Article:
President Nana Addo Dankwa Akufo-Addo has stated that his government’s priority was to build the most business-friendly and people-friendly economy in Africa, which would create jobs and prosperity for all Ghanaians.
Speaking at the opening of the 2017 European Development Days Conference in Belgium on Wednesday, the President stressed that, that push by his government would be achieved through harnessing the potential of and by the introduction of measures which would empower the private sector.
The theme of the President’s speech at the Conference was: “Making Gender and the Youth the Private Sector’s business.”
President Akufo-Addo stated that since he assumed the reigns of government, “we have introduced measures to stimulate the private sector, through the introduction of a monetary policy that will stabilise the currency and reduce significantly the cost of borrowing, in addition to a raft of tax cuts to bring relief to and encourage businesses.”
These interventions, he indicated, would shift the focus of Ghana’s economy from taxation to production, and, hopefully, would make Ghanaian businesses very competitive in West Africa, Africa and beyond.
“It is the competitiveness of our enterprises, in the agricultural and manufacturing sectors, that will determine our capacity to create wealth for our youth and women, and wealth in our society. The competitiveness of Ghana’s private sector is key to addressing issues of inclusion, economic development and growth of Ghana,” the President said.
“That is the only way we can build a Ghana Beyond Aid, that is, freeing our people from a mindset of dependence, aid, charity and handouts, and building a self-reliant economy which will mobilise the immense resources of Ghana, material and human, with women and youth in the forefront, to resolve Ghana’s problems.”
President Akufo-Addo noted that “whilst we empower the private sector to create jobs and wealth, my government, recognising the benefits of the digital revolution, has instituted measures to keep the youth in touch with global trends, and also equip them with the skills, which, together with their sense of enterprise and innovation, will be necessary in Ghana’s economic transformation. That is the focus of my government.”
With President Akufo-Addo having been appointed co-Chair of the UN Sustainable Development Goals Advocates Group of Eminent Personalities, in April this year, he referred the gathering to SDGs 5 and 9, which relate to the empowerment of women and the youth.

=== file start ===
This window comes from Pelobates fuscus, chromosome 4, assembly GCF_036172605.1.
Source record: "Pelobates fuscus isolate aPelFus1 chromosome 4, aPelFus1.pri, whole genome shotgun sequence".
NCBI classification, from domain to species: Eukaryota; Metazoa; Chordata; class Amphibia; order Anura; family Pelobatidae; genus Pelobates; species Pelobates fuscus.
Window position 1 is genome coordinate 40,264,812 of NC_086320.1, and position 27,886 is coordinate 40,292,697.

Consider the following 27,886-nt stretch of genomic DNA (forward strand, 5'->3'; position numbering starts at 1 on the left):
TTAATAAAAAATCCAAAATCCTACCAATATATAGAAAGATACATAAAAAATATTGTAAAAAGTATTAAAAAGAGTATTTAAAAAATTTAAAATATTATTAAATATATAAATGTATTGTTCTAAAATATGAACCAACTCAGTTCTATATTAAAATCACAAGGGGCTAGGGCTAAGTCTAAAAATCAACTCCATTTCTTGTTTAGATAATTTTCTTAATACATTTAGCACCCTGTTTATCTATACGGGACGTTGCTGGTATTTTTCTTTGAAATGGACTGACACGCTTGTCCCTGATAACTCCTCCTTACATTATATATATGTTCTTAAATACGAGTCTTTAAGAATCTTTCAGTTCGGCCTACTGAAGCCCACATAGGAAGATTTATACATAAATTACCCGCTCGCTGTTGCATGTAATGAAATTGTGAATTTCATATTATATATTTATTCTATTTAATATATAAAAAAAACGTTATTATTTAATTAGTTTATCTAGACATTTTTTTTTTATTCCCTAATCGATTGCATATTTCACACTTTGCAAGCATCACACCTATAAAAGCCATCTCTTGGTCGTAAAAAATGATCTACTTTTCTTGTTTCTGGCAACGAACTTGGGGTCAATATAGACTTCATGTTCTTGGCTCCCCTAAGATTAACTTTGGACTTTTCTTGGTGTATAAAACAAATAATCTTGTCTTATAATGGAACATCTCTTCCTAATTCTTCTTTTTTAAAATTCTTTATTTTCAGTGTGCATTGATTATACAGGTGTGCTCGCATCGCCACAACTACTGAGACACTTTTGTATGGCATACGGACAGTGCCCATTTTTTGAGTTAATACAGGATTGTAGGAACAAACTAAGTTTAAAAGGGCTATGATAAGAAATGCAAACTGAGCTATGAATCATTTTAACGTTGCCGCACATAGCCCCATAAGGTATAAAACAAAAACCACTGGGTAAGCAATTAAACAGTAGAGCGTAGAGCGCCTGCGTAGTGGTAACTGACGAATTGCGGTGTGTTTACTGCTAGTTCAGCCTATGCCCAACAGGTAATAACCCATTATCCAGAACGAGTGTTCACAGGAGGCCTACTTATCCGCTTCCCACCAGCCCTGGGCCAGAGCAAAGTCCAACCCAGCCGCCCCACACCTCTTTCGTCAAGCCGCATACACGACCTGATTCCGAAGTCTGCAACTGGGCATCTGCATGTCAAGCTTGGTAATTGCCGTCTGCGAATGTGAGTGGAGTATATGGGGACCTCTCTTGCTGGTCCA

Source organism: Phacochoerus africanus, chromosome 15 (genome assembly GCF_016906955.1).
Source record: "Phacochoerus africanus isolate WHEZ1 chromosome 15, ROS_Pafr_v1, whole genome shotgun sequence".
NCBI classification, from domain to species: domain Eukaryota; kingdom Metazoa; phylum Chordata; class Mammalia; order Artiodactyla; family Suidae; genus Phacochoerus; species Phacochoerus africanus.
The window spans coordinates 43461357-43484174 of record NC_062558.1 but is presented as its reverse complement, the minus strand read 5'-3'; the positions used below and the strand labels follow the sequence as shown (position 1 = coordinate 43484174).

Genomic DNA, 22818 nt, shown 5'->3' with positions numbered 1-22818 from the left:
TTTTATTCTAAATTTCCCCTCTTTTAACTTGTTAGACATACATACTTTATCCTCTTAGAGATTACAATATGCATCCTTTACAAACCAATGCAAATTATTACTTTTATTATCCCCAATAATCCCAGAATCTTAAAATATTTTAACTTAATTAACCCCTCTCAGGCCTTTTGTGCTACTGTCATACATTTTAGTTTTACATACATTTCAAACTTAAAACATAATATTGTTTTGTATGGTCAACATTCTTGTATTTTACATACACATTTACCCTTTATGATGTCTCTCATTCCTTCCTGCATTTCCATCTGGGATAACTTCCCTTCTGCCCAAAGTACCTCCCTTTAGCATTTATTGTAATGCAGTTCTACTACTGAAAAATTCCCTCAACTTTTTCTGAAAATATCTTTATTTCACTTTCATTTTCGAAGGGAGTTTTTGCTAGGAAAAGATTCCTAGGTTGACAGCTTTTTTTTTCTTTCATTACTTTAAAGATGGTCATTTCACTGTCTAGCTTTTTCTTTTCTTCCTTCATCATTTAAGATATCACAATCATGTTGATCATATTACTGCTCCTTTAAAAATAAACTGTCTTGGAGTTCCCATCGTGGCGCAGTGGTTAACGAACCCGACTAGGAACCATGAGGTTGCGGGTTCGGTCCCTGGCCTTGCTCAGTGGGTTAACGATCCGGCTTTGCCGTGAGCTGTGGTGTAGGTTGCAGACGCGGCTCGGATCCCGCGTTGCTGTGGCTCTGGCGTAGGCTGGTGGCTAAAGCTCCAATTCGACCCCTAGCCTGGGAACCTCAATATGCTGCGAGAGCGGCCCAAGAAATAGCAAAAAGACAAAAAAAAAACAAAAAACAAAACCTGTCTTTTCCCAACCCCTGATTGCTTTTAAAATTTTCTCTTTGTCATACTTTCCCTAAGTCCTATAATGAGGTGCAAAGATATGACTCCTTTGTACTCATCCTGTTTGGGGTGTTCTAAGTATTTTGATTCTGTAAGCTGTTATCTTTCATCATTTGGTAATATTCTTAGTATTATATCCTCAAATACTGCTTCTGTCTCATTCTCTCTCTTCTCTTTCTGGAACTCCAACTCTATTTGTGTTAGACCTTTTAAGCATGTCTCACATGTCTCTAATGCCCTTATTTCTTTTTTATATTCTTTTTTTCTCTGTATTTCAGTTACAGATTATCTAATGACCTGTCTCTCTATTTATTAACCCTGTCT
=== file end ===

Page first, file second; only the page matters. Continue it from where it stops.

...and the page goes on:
“It is worth noting that SDG number five (5) talks about achieving gender equality and empowering all women and girls. Another of the SDGs, number 9, also aims at building resilient infrastructure, promoting sustainable industrialisation and fostering innovation. These two Goals, clearly, have specific demographics of our populations in mind – our women and the youth,” he said.
The President said with 51 percent of Ghana’s population being female, and also with about 73 percent of the population being below the age of 35, “empowerment of our women and youth constitute fundamental challenges for our development.”
To this end, the President reiterated that the empowerment of women and the youth “is the surest way of rooting out poverty, and guaranteeing the progress and prosperity of our country and continent. This so-called youth bulge provides immense opportunities for rapid economic development.”
Ghana’s economy, like most of the economies of Africa, he said, had remained structurally rigid since colonialism, depending largely on the exports of primary commodities such as, in the case of Ghana, gold, cocoa, bauxite and timber.
“There can be no future prosperity in the short, medium or long term, if we continue to maintain this economic structure. Unless we industrialise, with the goal of adding significant value to our primary products, we cannot create the necessary numbers of high-paying jobs that will enhance the living standards of the masses of our country – our women and youth,” the President added.